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Ethical Exchanges in Translation, Adaptation and Dramaturgy examines compelling ethical issues that concern practitioners and scholars in the fields of translation, adaptation and dramaturgy. Its 11 essays, written by academic theorists as well as scholar-practitioners, represent a rich diversity of philosophies and perspectives, and reflect a broad international frame of reference: Asia, Europe, North America, and Australasia. They also traverse a wide range of theatrical forms: classic and contemporary playwrights from Shakespeare to Ibsen, immersive and interactive theatre, verbatim theatre, devised and community theatre, and postdramatic theatre.
In examining the ethics of specific artistic practices, the book highlights the significant continuities between translation, adaptation, and dramaturgy; it considers the ethics of spectatorship; and it identifies the tightly interwoven relationship between ethics and politics.

Author: Gordon B. Mower

tradition beginning with Hugo Grotius that establishes a right to property. Locke is not the first in this tradition, but he is the most preeminent. 9 In this discussion, I follow the natural law approach to understanding rights as manifestations of reason with the adaptation by Grotius that they

In: Culture and Dialogue

paideia among the Romans when he adapted and translated the idea of paideia with the Latin word humanitas . 11 It should be noted that the idea of humanitas is an adaptation or development of paideia , and the Greek language does not have a single word that could completely capture what humanitas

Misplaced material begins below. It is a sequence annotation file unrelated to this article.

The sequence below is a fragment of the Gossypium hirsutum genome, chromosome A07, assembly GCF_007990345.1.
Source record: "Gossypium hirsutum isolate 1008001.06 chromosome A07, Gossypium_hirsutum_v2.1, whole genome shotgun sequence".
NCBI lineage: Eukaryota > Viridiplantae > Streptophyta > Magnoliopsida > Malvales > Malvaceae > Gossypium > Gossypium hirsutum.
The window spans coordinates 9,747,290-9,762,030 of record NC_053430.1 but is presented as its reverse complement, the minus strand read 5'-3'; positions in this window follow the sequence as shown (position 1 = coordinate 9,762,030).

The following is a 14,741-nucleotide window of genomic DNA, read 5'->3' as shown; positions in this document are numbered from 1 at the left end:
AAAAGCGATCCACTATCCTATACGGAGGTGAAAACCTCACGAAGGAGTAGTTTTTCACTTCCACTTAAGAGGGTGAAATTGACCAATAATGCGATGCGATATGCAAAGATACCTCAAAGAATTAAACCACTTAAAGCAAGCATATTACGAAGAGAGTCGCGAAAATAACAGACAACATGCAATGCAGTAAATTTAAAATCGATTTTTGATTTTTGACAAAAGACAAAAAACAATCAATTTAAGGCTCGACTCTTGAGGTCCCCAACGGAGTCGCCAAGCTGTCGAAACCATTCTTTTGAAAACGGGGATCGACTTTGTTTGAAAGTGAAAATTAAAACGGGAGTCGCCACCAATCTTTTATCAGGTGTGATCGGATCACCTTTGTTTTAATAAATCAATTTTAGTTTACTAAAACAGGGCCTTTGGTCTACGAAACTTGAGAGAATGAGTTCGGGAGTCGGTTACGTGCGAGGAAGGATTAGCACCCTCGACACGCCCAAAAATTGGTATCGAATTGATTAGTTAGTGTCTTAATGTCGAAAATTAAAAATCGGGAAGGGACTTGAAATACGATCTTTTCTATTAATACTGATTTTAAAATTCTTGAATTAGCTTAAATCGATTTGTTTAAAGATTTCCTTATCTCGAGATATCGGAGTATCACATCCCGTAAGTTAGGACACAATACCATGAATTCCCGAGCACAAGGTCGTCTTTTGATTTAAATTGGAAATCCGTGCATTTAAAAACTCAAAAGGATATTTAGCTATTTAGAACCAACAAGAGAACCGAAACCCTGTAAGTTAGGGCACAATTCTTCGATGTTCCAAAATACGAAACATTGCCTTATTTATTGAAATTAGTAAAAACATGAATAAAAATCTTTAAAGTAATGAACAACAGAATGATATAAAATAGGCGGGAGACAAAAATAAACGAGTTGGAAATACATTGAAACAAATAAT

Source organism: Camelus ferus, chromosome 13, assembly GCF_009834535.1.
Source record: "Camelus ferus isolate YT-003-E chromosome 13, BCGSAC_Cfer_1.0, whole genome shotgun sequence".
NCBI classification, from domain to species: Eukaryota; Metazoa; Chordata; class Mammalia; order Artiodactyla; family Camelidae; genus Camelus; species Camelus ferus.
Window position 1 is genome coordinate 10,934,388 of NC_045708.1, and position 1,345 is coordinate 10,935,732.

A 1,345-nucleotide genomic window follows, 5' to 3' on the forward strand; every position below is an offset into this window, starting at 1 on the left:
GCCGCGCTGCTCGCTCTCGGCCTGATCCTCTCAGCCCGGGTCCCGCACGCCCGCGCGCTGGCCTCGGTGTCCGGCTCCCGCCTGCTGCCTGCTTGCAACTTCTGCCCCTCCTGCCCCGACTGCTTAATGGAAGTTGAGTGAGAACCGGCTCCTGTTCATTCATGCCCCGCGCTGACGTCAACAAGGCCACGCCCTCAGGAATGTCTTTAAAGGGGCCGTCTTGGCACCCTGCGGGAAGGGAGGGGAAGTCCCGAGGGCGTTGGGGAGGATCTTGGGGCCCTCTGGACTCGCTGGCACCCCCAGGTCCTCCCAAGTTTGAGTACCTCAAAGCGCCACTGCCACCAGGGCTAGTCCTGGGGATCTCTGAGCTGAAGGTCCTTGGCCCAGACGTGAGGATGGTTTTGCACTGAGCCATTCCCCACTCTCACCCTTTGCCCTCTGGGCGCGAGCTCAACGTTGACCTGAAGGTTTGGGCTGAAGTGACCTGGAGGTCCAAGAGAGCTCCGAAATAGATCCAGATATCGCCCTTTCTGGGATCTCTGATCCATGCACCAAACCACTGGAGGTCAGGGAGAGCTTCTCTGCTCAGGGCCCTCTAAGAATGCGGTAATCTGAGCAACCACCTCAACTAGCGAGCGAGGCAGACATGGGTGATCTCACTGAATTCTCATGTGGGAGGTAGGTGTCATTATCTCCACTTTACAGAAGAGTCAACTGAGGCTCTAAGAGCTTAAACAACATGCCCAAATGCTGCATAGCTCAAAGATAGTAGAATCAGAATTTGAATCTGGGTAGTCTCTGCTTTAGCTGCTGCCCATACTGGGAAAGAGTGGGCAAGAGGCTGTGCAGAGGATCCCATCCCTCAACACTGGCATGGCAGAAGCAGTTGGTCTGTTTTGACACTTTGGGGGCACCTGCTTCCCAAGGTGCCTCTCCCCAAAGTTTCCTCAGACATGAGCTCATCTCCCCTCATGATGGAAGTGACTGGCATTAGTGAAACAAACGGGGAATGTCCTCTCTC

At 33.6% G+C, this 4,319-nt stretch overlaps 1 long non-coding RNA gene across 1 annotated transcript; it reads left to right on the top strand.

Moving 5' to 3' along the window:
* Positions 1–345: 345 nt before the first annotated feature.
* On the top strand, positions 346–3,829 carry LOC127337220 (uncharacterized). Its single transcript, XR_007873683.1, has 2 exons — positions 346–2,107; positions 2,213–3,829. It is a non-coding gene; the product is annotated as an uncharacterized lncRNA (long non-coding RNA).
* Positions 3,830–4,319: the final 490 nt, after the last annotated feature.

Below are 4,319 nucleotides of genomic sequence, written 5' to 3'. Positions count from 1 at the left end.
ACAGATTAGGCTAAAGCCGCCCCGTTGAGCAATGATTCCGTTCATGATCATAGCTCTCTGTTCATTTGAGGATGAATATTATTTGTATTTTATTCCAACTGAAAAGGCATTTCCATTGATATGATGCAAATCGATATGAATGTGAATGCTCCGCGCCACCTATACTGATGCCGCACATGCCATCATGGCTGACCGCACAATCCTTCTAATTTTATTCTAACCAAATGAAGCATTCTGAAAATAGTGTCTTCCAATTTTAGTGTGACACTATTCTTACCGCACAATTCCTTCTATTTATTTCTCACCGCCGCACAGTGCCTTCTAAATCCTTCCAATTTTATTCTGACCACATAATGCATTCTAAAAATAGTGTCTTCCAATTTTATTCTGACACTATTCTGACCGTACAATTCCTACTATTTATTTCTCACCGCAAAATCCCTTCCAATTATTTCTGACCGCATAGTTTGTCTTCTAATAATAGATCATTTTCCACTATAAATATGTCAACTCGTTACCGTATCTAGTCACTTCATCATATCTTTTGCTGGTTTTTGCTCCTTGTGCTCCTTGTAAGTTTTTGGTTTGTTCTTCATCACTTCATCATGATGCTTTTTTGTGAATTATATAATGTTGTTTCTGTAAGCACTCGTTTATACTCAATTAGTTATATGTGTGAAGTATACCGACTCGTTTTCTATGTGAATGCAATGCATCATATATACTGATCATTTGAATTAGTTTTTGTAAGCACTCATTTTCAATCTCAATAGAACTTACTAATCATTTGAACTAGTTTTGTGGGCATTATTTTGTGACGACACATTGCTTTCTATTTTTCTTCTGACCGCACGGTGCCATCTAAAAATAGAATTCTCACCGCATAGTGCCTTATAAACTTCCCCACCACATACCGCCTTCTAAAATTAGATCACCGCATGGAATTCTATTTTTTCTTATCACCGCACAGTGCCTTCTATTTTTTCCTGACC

In: Culture and Dialogue
Author: Jana S. Rošker

the crisis of this outdated system in the assimilation and adaptation of certain aspects of Western thought, were forced to radically rethink their acritical idealization of the “European way” after the catastrophe of WWI and the widespread economic and axiological crisis that followed. The

In: Culture and Dialogue
Authors: Sarah Flavel and Brad Hall

the people. Sigurdsson argues that in early Confucianism, “In order to be truly successful, the individual, after having matured, also needs to have developed and be able to apply critical and creative powers to facilitate the continuous adaptation of tradition to the circumstances and direction of

In: Culture and Dialogue

past, and is available to all who are willing to ‘work at the roots’. In this way, the virtues that Confucius taught were not original to him, but represented his adaptations of existing cultural ideals, to which he continually returned in order to clarify their proper expressions in different

In: Culture and Dialogue

(1997) to conclude that, whatever the middle part of our story turns out to be, it will be a chronicle of intellectual adaptation, of increasingly sophisticated ways of solving the gritty problems of life. Pinker’s conclusions are echoed by others. Many stories about the so-called great leap forward

In: Journal of Cognition and Culture
In: Tracing Behind the Image
Author: Yvonne Greene

says that you and most of your choices/actions are driven by the unconscious it is ironic that scientists deride astrology as both seem to share this deterministic viewpoint. However, Rupert Sheldrake asks: “If consciousness does nothing, why has it evolved as an evolutionary adaptation?” 6 According

In: Culture and Dialogue

Turk a new source of inexpensive, yet high-quality, data? . Perspectives on Psychological Science , 6 , 3 – 5 . Cutrona , C. E. , & Russell , D. ( 1987 ). The provisions of social relationships and adaptation to stress . In W. H. Jones & D. Perlman (Eds.), Advances in personal

In: Journal of Cognition and Culture